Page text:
I am always interested in the names of plants and the story behind them. Quite often breeders name new varieties after loved ones or a famous person. Some plants are so successful that you can still find the named variety decades or more later. For instance, the peony ‘Sarah Bernhardt’ dates back to 1906 and was named after the French actress who was world famous at that time. To this day, Dutch growers alone grow 20 million ‘Sarah Bernhardt’ peonies each year for export and while I had one in my New Jersey garden, I really should get another one for this garden. Currently I am trying to personalize my garden with plants which share the same name as my parents. For the last few years I had been trying to find the iris reticulata named ‘Alida’ and this past fall I was successful in getting it. This spring it will be blooming in the front garden in blue with yellow and white markings and remind me of my mom. Then the search was on for a Kees, anything named Kees. Reading a gardening magazine, I came across a bright and large flowering marigold named ‘Kees’ orange’. I have never been fond of marigolds; they make me break out in a rash when I touch them, and I never cared for their “fragrance”, but this one I had to have. A quick online search provided me with a place where I can buy the seeds and this spring and summer, I will have Kees’ orange marigolds growing in my yellow/gold/orange and red beds. Thank you, Mr. Kees Sahin, the Dutch breeder, after which this plant was named.
In two of our guest bedrooms the first orchids have started to bloom. While there is still a blanket of snow outside, inside color brightens my day. Meanwhile the potted-up roots and rhizomes in the basement are breaking through the soil and the beginning of plants can be seen. In another six to eight weeks these pots can be moved to the porch for hardening off (getting them used to outdoor conditions) and a week or two later I can plant them out to their final spots in the garden. Suddenly the basement seems too small to contain this explosion of greenery. It is true, March has infinitely more promise than November!
We are still in winter’s grip, but the days are getting brighter and longer. Temperatures remain on the chilly side, but already I can see glimpses of spring. The Witch hazels (Hamamelis variety Arnold Promise) have unfurled their yellow flowers. They are not yet in their prime but give it a few more days of sun and they will beckon the first bees with their scent and color. The low growing sedums, which are easily overlooked in winter, are starting to take on their spring hues; the dragon’s blood sedum is turning bright red while other varieties are taking on different colors. Soon my front patch of sedums will be bright green, yellow and red, with flowers following soon thereafter.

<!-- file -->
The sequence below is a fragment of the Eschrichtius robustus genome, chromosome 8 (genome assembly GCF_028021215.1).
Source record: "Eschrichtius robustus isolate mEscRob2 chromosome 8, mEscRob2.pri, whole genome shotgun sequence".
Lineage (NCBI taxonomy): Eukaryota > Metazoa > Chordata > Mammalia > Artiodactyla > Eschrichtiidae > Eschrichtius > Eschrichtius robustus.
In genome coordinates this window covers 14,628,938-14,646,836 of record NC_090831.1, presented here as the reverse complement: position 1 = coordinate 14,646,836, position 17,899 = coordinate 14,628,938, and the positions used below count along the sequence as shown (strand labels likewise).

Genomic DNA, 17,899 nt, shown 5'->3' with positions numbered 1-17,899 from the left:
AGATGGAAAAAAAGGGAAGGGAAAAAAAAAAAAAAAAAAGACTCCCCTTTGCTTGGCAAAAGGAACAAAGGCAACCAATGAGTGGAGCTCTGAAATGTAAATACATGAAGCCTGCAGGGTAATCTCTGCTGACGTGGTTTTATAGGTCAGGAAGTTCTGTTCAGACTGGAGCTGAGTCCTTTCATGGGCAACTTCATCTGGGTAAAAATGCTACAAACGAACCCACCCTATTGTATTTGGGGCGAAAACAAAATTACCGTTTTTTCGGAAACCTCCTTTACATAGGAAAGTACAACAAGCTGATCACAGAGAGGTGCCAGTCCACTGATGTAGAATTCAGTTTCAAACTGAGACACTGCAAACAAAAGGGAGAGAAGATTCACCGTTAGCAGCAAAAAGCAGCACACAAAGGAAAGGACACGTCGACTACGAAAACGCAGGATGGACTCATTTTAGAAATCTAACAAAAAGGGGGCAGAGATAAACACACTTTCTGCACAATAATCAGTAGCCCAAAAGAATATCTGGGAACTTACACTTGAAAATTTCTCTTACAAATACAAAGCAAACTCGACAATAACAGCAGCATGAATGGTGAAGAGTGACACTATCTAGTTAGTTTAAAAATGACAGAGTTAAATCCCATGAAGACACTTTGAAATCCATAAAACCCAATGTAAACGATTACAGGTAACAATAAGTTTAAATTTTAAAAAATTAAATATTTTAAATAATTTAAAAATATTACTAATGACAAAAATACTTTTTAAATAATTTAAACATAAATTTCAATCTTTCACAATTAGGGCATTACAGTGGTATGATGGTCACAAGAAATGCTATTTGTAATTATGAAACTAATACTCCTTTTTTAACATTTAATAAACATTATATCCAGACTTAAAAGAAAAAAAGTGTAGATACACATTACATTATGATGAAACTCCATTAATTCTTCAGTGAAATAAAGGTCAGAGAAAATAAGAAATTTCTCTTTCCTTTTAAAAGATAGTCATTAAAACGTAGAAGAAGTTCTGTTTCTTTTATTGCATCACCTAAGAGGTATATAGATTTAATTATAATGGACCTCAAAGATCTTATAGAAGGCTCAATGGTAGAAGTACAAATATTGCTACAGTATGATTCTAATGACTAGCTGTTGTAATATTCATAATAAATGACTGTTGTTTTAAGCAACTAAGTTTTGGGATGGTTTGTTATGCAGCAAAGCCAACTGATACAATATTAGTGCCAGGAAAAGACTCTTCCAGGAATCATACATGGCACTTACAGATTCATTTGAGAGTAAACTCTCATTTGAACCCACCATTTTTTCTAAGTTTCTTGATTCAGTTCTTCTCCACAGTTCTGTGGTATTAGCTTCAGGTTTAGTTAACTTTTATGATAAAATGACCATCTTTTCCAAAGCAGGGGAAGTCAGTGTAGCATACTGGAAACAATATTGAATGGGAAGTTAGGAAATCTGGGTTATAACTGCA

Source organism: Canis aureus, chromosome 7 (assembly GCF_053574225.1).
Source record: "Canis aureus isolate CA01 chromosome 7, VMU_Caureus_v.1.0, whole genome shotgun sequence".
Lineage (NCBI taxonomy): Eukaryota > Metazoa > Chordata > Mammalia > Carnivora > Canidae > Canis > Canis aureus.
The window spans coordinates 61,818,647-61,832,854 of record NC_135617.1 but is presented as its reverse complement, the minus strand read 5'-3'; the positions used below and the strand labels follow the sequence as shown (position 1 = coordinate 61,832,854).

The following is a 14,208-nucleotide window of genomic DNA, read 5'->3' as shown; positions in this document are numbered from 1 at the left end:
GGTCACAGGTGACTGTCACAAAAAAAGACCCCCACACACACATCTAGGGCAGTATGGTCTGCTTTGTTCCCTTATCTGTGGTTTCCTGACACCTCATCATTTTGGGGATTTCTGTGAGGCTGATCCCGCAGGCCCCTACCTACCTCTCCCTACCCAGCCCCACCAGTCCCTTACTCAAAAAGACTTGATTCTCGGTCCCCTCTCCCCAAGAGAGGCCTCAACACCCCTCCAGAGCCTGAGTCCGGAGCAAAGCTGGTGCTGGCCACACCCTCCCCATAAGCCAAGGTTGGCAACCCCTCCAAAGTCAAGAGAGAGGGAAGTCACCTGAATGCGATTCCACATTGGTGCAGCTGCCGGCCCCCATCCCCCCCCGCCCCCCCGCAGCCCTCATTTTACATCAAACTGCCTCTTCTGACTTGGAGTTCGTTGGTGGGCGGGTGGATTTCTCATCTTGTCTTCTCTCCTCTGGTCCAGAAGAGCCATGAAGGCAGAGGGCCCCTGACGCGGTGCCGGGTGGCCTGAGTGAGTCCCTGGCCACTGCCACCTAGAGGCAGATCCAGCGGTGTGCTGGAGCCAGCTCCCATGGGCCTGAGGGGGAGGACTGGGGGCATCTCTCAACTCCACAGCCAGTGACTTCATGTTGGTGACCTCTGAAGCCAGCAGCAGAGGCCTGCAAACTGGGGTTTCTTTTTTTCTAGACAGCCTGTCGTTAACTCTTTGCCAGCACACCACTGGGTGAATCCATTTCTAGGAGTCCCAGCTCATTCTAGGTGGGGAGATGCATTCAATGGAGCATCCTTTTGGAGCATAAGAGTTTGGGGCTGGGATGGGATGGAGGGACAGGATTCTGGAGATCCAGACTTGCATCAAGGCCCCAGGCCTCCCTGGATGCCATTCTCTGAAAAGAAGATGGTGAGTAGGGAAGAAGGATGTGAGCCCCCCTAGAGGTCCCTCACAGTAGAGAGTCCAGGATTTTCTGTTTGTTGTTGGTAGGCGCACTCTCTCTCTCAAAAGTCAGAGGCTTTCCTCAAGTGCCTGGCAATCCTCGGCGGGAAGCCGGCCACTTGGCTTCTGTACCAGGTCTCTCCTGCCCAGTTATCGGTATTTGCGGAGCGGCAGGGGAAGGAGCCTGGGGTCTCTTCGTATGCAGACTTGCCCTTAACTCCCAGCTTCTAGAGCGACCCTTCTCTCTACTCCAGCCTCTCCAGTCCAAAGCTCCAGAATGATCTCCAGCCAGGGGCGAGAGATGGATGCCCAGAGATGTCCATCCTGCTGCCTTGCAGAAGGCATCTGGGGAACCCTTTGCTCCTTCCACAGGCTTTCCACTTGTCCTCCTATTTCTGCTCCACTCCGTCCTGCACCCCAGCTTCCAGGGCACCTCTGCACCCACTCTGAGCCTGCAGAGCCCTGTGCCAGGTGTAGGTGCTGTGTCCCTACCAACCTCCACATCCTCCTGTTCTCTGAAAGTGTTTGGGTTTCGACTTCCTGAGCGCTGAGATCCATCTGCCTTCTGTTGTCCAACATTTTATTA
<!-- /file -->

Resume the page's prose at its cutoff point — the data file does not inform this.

In the basement pots (and plants) seemingly multiply. My one Coleus plant ‘Marrakesh’ from two years ago has now multiplied into 60 new plants. The original 12 cuttings from late September had already grown into nearly foot tall plants. I cut these plants back by about half in order to grown them into bushy plants. The best cuttings were used for 24 new plants and the rest went onto the compost heap.
In the big box stores you can find all kinds of boxes with rootstock or bulbs which can be planted out in spring in the garden. I purchased a few boxes of Japanese Iris root stock as well as bags of different varieties of Dahlia rootstock and one peony. I take these smaller plants/root stocks, pot them up and grow them under ideal circumstances for a few months indoor before they are ready to be put in the garden. While I have little to show right now, in two to three months I will have nice size plants to add to my garden and they will only get better and bigger during spring and summer. One box of Japanese Iris includes six plants; three blue blooming varieties and three in yellow. Six plants for $15 comes down to $2.50 a plant and even if you add in the price of good potting soil (the pots I re-use from year to year) I will have the equivalent of a $10+ plant in spring from a nursery for ¼ of the cost. Buying multiples of the same plants also allows for a more cohesive planting design rather than a hodge-podge of “onesies”.
Of course, this time of year with mouthwatering catalogs arriving in the mail, it is easy to go overboard buying new plants. Frankly, I may have already crossed that bridge. There will be at least 5 or 6 nurseries delivering packages in two months or so and only today I received another catalog I will be ordering from. Then there are the willow branch screens I ordered and picked up as soon as they arrived in the store and the arbor and potting bench delivered last week. And, finally, there is the metal front door with windows I found at a salvage yard which will be put in the garden as soon as the weather is conducive to work outside again. There is lots of work to be done soon but first I get to enjoy the oldest flower show in the nation, the Philadelphia Flower Show, which will be held the first week of March. I will probably come home with more ideas for the garden AND without a doubt, more plants! I am going to need some more room in the basement…